The rulers of the city formerly known as Byzantium and Constantinople left their marks in grand style. The Hagia Sophia’s soaring dome still leaves visitors awestruck a millennium and a half after its construction, while the towering Aqueduct of Valens and the vast subterranean Basilica Cistern attest to the impressive engineering feats that the Romans employed to supply the city and its residents with drinking water.
With a prime position overlooking the confluence of the Bosphorus, Golden Horn and Marmara Sea, Topkapi Palace evokes the might of the Ottoman Empire at its peak: lavishly decorated chambers, a treasury dripping with massive jewels and a kitchen that could feed 4000 people. Istanbul’s minaret-studded skyline is a heritage of the Ottomans as well. The famous Blue Mosque gets the most attention, but visitors shouldn’t miss the tiny, tile-bedecked Rüstem Pa?a Mosque and the graceful Süleymaniye Mosque, perched atop one of the old city’s seven hills. History buffs can really dig into the different cultural eras in Istanbul by exploring its wealth of museums detailing the fascinating legacy of the city.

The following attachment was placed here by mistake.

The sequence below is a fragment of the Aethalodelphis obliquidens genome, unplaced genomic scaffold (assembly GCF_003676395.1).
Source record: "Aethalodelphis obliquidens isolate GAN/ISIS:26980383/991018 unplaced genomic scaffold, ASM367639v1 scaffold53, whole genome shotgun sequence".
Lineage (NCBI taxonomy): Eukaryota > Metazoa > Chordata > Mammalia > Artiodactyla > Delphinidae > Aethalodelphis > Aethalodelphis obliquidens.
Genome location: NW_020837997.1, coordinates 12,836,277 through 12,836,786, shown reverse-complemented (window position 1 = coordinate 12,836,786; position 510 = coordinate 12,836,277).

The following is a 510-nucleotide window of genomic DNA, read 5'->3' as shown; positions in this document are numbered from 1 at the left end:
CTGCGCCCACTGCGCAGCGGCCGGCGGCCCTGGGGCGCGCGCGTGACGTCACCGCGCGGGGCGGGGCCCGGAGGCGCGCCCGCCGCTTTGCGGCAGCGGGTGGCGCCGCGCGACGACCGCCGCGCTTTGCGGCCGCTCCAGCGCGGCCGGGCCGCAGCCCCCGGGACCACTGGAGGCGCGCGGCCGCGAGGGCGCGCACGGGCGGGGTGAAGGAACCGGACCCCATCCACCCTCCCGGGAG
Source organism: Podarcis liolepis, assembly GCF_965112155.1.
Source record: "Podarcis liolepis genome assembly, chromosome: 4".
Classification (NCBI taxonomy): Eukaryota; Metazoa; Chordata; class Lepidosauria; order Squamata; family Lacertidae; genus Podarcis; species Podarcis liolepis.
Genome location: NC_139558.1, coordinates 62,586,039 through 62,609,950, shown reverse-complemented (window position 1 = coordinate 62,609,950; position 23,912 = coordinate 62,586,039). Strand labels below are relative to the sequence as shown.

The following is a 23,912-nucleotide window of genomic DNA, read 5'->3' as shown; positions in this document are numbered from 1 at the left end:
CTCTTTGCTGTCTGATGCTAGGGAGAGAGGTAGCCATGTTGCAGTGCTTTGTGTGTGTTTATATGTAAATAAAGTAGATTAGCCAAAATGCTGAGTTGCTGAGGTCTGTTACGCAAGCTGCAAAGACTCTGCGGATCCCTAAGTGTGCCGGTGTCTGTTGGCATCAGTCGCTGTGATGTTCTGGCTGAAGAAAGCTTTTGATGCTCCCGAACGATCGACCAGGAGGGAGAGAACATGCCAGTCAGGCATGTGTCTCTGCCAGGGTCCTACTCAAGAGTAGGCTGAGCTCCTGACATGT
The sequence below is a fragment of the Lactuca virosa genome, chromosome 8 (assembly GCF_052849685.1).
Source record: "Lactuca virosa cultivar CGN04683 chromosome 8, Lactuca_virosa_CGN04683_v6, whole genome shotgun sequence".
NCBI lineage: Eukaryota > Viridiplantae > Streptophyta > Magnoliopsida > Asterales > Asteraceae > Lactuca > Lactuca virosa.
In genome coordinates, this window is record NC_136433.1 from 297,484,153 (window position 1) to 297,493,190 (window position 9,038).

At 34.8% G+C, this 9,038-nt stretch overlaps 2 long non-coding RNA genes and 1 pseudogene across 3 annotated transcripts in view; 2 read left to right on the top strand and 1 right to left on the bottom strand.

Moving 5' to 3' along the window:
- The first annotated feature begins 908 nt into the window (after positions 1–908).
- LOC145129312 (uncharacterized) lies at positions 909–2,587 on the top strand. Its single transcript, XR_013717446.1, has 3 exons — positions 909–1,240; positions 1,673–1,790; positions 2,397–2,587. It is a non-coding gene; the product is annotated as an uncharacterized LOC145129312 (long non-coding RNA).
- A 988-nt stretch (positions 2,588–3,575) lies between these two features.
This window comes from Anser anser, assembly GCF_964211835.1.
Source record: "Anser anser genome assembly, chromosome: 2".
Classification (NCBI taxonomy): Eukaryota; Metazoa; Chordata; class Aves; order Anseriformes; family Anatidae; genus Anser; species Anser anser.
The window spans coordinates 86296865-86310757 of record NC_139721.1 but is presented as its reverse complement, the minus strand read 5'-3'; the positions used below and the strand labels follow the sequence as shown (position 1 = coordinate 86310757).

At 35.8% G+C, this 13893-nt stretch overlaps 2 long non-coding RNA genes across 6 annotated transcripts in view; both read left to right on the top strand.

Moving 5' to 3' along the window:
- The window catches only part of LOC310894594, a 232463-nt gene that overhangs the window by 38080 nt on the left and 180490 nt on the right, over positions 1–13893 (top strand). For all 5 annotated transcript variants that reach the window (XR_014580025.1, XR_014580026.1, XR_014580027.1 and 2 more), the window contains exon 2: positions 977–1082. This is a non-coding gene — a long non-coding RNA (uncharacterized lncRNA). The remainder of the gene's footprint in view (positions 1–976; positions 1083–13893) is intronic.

7- Cruise turquoise waters on a gület
Few vacations are more relaxing than a multi-day cruise aboard a gület (traditional wooden yacht) plying sections of Turkey’s southwestern coastline between Bodrum and Antalya. While away the long, sunny days swimming in secluded coves, reading or playing tavla (backgammon) on deck, eating fresh-caught fish, drinking rak? as the sun sets and sleeping out under the stars. If travelers get tired of blissfully lazing around, thay can hop ashore along the way to explore the ancient ruins of Knidos, climb to the top of the Crusader Castle in Kaleköy or stop for lunch at one of the cool cafe-restaurants in Ka?.
8- Watch the sunrise from atop Mt. Nemrut
The surreal sight at the summit of Nemrut Da?? is testament to both the extent of the power that can be wielded by a ruler and to its inevitable decline. In the 1st century BCE, a Hellenistic king had massive statues of deities, mythic beasts and other figures built on top of a rocky peak as a monument to his own greatness. Earthquakes over the centuries toppled the heads of these statues from their bodies and they now sit scattered around a stark, remote landscape. Tour groups typically bring visitors up here at sunrise or sunset, but if visitors stay overnight at one of the simple lodgings a little below the summit, they can experience both.